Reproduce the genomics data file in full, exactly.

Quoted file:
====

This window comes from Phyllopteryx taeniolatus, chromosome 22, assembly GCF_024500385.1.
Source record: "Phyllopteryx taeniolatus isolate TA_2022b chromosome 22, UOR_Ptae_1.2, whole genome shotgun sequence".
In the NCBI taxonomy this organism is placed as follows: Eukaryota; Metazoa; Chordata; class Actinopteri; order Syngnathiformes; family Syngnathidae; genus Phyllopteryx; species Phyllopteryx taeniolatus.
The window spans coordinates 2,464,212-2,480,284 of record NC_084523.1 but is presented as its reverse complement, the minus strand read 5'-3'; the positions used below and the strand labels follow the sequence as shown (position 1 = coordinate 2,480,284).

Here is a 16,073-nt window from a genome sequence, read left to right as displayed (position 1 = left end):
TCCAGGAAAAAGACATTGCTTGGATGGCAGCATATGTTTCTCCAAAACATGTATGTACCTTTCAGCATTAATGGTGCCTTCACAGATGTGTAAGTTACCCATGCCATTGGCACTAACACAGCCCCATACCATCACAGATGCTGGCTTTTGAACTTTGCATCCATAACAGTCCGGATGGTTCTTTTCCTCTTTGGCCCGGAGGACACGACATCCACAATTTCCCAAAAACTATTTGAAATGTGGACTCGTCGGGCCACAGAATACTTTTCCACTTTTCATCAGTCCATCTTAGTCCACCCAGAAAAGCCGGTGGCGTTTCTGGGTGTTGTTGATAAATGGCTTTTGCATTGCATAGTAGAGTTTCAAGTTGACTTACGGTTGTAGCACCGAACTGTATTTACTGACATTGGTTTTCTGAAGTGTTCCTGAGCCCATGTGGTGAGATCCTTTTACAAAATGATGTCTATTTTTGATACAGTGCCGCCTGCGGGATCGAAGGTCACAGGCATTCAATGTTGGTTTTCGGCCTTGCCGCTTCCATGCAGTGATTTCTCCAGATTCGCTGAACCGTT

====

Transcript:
This window comes from Phyllopteryx taeniolatus, chromosome 22, assembly GCF_024500385.1.
Source record: "Phyllopteryx taeniolatus isolate TA_2022b chromosome 22, UOR_Ptae_1.2, whole genome shotgun sequence".
In the NCBI taxonomy this organism is placed as follows: Eukaryota; Metazoa; Chordata; class Actinopteri; order Syngnathiformes; family Syngnathidae; genus Phyllopteryx; species Phyllopteryx taeniolatus.
The window spans coordinates 2,464,212-2,480,284 of record NC_084523.1 but is presented as its reverse complement, the minus strand read 5'-3'; the positions used below and the strand labels follow the sequence as shown (position 1 = coordinate 2,480,284).

Here is a 16,073-nt window from a genome sequence, read left to right as displayed (position 1 = left end):
TCCAGGAAAAAGACATTGCTTGGATGGCAGCATATGTTTCTCCAAAACATGTATGTACCTTTCAGCATTAATGGTGCCTTCACAGATGTGTAAGTTACCCATGCCATTGGCACTAACACAGCCCCATACCATCACAGATGCTGGCTTTTGAACTTTGCATCCATAACAGTCCGGATGGTTCTTTTCCTCTTTGGCCCGGAGGACACGACATCCACAATTTCCCAAAAACTATTTGAAATGTGGACTCGTCGGGCCACAGAATACTTTTCCACTTTTCATCAGTCCATCTTAGTCCACCCAGAAAAGCCGGTGGCGTTTCTGGGTGTTGTTGATAAATGGCTTTTGCATTGCATAGTAGAGTTTCAAGTTGACTTACGGTTGTAGCACCGAACTGTATTTACTGACATTGGTTTTCTGAAGTGTTCCTGAGCCCATGTGGTGAGATCCTTTTACAAAATGATGTCTATTTTTGATACAGTGCCGCCTGCGGGATCGAAGGTCACAGGCATTCAATGTTGGTTTTCGGCCTTGCCGCTTCCATGCAGTGATTTCTCCAGATTCGCTGAACCGTT